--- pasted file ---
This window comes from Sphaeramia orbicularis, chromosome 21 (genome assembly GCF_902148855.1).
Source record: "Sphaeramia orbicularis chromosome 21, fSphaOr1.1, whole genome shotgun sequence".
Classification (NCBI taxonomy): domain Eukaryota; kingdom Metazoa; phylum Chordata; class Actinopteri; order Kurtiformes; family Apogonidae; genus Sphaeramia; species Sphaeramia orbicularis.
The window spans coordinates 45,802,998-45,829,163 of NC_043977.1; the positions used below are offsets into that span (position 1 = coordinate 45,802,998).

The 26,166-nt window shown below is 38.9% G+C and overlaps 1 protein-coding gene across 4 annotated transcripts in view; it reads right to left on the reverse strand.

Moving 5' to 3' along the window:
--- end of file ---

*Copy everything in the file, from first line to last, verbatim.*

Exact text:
This window comes from Sphaeramia orbicularis, chromosome 21 (genome assembly GCF_902148855.1).
Source record: "Sphaeramia orbicularis chromosome 21, fSphaOr1.1, whole genome shotgun sequence".
Classification (NCBI taxonomy): domain Eukaryota; kingdom Metazoa; phylum Chordata; class Actinopteri; order Kurtiformes; family Apogonidae; genus Sphaeramia; species Sphaeramia orbicularis.
The window spans coordinates 45,802,998-45,829,163 of NC_043977.1; the positions used below are offsets into that span (position 1 = coordinate 45,802,998).

The 26,166-nt window shown below is 38.9% G+C and overlaps 1 protein-coding gene across 4 annotated transcripts in view; it reads right to left on the reverse strand.

Moving 5' to 3' along the window: